HR Management & Compliance

5 Tips for Removing Unconscious Bias Towards Female Assignees

Is unconscious bias impacting international assignment opportunities in your organization? We all have unconscious biases in one form or another—they are impossible to consistently avoid.


Unconscious biases can show up in the workplace in many different ways; some positive and others negative. They can be based on any number of variables, traits, or characteristics that we attribute to people we see or interact with every day.

Some of these are obvious: nationality, social class, marital status, apparent sexuality, or age. Others however can be far subtler: how a person dresses, their physical appearance, how they communicate; it could be where they went to school, what football team they support, even their job function, or area of expertise. Whether obvious or not, all these (and many others) can influence who gets hired, who gets promoted, who gets listened to, and sometimes who gets selected to go on international assignments.

Gender equality is an area that continues to be a significant blind spot and unconscious bias in the workplace; negatively influencing women in many ways, including the number of females that go on international assignments.

After 20 years of tracking, the industry average of female assignees remains steadily around 20%. Even companies making gender equality a priority have their fair share of examples where qualified women are being overlooked for international opportunities—mainly due to unspoken assumptions about their willingness to go or fit for the role.

“We cannot change what we are not aware of, and once we are aware, we cannot help but change.” – Sheryl Sandberg, COO, Facebook

In order to end the unconscious bias towards female assignees in the workplace, changes need to be put into action. It is important to first be aware, but also to be actively pursuing how to change issues at hand in order to give everyone a fighting chance.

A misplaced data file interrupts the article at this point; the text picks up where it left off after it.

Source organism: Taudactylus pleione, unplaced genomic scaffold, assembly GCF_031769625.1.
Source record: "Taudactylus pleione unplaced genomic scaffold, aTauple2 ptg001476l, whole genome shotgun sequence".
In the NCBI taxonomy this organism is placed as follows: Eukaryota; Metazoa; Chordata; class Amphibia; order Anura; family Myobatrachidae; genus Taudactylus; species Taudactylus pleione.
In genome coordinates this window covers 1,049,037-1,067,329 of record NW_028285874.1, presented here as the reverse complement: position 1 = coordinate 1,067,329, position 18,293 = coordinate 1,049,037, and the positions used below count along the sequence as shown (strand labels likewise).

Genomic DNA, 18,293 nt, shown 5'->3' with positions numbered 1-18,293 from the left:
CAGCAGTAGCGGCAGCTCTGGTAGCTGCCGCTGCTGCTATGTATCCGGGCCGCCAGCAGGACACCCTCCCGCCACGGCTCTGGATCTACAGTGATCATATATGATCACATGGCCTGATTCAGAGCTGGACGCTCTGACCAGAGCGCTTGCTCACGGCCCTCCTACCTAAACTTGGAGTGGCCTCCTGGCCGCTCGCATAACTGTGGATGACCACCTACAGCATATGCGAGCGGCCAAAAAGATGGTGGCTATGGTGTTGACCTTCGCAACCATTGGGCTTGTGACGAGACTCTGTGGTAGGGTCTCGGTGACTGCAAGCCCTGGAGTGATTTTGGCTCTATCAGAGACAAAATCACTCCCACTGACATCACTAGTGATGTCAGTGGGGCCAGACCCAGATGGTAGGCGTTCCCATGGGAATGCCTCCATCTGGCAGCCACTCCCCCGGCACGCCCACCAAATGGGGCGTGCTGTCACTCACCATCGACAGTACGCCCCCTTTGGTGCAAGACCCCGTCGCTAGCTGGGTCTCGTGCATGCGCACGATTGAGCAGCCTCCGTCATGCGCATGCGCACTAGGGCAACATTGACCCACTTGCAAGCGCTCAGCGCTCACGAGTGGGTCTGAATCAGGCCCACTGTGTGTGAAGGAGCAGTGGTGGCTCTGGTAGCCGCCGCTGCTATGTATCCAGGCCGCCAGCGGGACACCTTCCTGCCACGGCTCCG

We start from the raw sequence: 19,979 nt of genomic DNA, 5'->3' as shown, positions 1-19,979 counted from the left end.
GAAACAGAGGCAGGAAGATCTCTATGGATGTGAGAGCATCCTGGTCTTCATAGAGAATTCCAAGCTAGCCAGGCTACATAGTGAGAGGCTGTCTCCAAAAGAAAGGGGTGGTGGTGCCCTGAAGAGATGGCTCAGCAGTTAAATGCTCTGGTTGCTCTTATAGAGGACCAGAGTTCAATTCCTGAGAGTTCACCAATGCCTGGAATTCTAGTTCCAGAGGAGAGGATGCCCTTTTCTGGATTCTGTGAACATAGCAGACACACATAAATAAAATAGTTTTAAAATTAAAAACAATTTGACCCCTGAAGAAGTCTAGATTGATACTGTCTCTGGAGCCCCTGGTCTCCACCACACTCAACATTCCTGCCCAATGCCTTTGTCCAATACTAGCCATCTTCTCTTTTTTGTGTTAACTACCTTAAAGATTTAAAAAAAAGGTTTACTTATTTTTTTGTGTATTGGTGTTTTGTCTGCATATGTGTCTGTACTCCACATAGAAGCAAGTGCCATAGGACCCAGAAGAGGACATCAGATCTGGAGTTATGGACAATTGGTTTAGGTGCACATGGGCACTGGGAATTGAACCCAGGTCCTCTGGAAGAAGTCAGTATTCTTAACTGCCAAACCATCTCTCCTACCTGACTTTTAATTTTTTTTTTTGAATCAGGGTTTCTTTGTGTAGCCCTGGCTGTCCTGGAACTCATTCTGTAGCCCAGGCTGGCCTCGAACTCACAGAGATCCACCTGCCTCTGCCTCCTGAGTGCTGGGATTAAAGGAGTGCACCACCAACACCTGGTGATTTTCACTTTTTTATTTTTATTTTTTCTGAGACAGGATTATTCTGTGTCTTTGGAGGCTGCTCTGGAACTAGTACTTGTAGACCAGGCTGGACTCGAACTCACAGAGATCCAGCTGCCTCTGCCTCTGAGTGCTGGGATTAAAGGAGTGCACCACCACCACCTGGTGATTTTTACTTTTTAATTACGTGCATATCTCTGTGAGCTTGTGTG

1. Selection Criteria

Best practice companies require more than one candidate for international assignment opportunities and more than one decision-maker.  In larger organizations with strong commitments to Diversity & Inclusion (D&I) goals, the criteria goes so far as to require diversity of candidates.  However, this is not possible with all companies.

If a HR business partner or global mobility team member is included in the final selection process and tasked with asking questions about assignee diversity, it helps bring the discussion into the open. Companies with predecision scorecards to assess assignee fit can include gender diversity as one metric.

2. Use Your Data

Companies of every size already have the capability to know how many of their employees are male and how many are female. Most companies can break down employee demographics for each gender to show what types of roles they fill and any gender gaps that exist at different levels or job functions.

Global mobility programs should tap into that capability in order to build a story around closing the gender gap. How many assignees are women? Are certain regions more successful at sending women on assignments than others? Are certain critical global career positions lacking gender diversity?

Data gives you a point of focus to draw attention to: where gender gaps exist in the program and where to target specific strategies in order to achieve gender equality goals. Once you have the data, make sure your team is comfortable discussing it and bringing it to the business’ attention. This is an effective way to elevate the global mobility function through formal and informal conversations about assignee gender gap issues.

3. Link Global Mobility to Your Company’s D&I Strategy

Does your organization have a D&I strategy? Are the goals and initiatives relating to gender equality a high priority and receiving visibility? If so, you are in a great position to link your global mobility program to existing initiatives.